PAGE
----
• Do not use a sunbed or sunlamp. If it is important for you to look tanned, use fake tan lotions or sprays.

     

  • How should I properly apply sun cream?

     

    • Many people do not use enough sun cream. Experts say an average-sized adult needs at least 6 to 8 teaspoons of lotion to give the SPF coverage it says on the bottle.
    • Make sure you apply to clean and dry skin.
    • Apply sun cream about 20-30 minutes before you go out into the sun. Ideally do this before you get dressed for the day. This ensures you don’t miss any areas and also makes sure it doesn’t get on your clothes.
    • Reapply every 2 hours, or immediately after swimming, towelling dry or if you’ve been sweating a lot.

    Top tip: Make sure your sun cream is not out of date. Most sun creams have a shelf life of two years. If the product is seeping liquid or smells ‘off’, it should be replaced.

  • How much SPF do I need?

    Soltan and Macmillan recommend 5* UVA with at least an SPF 30. Always use 5* UVA rated sun protection. Follow the instructions on the bottle and re-apply as recommended, particularly after swimming. Remember to apply sun cream on and behind your ears.

  • What are the symptoms of skin cancer?

    Different types of skin cancer can vary in how they look. Skin cancer can appear anywhere on your body but is most likely to occur on skin that is exposed to the sun, such as the face and neck. Most commonly, non-melanoma skin cancer can appear as:

    • smooth and pearly-white
    • waxy
    • a firm, red lump or may look sunken in the middle
    • a pearly brown or black lump if you have darker skin
    • a flat, red spot that is scaly and crusty a pale non-healing scar.

    Look out for areas of skin that never completely heal, feel itchy and bleed sometimes, develop a crust or scab or develop into a painless ulcer.

    We have more information about the signs and symptoms of non-melanoma skin cancer.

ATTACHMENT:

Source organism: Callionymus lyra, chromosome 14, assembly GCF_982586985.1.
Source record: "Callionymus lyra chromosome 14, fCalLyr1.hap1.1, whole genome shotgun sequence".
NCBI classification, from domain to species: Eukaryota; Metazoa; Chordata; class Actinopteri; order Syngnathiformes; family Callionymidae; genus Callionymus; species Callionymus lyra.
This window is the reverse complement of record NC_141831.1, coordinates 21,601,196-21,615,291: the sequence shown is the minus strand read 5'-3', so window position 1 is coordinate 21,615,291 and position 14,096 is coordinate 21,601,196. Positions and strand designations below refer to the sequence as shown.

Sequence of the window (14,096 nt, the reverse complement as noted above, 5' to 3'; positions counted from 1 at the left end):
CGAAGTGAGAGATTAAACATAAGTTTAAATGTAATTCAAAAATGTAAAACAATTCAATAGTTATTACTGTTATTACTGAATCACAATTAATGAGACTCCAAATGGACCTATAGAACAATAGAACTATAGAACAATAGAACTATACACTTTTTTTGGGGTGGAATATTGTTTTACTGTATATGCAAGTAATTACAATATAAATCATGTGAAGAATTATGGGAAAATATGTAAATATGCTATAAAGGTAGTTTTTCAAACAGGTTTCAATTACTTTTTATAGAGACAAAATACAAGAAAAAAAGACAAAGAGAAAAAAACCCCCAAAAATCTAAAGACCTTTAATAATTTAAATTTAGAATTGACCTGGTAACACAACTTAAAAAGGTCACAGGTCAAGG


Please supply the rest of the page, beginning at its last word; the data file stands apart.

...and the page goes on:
Melanomas either start with a new, abnormal-looking mole in normal-looking skin. This usually looks like a dark area or a new mole that changes over weeks or months. Or they develop from a mole that you already have. There is a checklist that can help you check of changed in a mole or normal looking skin that might be melanoma, called the ABCDE list.

    We have more information about the signs and symptoms of melanoma.

  • What should I do if I notice skin changes?

    If you notice anything unusual on any area of your skin, make an appointment to show it to your GP straightaway. It might help to take a photograph of anything unusual, so you can check for any changes. 

    It can be more difficult to notice changes if you have darker skin. But if you notice any skin changes always see your GP. Make sure you check your skin all over, including the palms, soles of the feet or under the nails.

    Boots offer a Mole Scanning Service provides you with an assessment of moles and pigmented lesions you’re worried about, and can help to identify any that might need further investigation.

Our Sun Safety Partner for 2022

We’re proudly partnering with Soltan, as our official Sun Safety Partner, to ensure everyone has access to the information and protection they need to stay safe in the sun. Our partnership also helps raise funds to deliver services needed by people living with cancer, including skin cancer.

Support for people living with skin cancer

Information on our website
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Support groups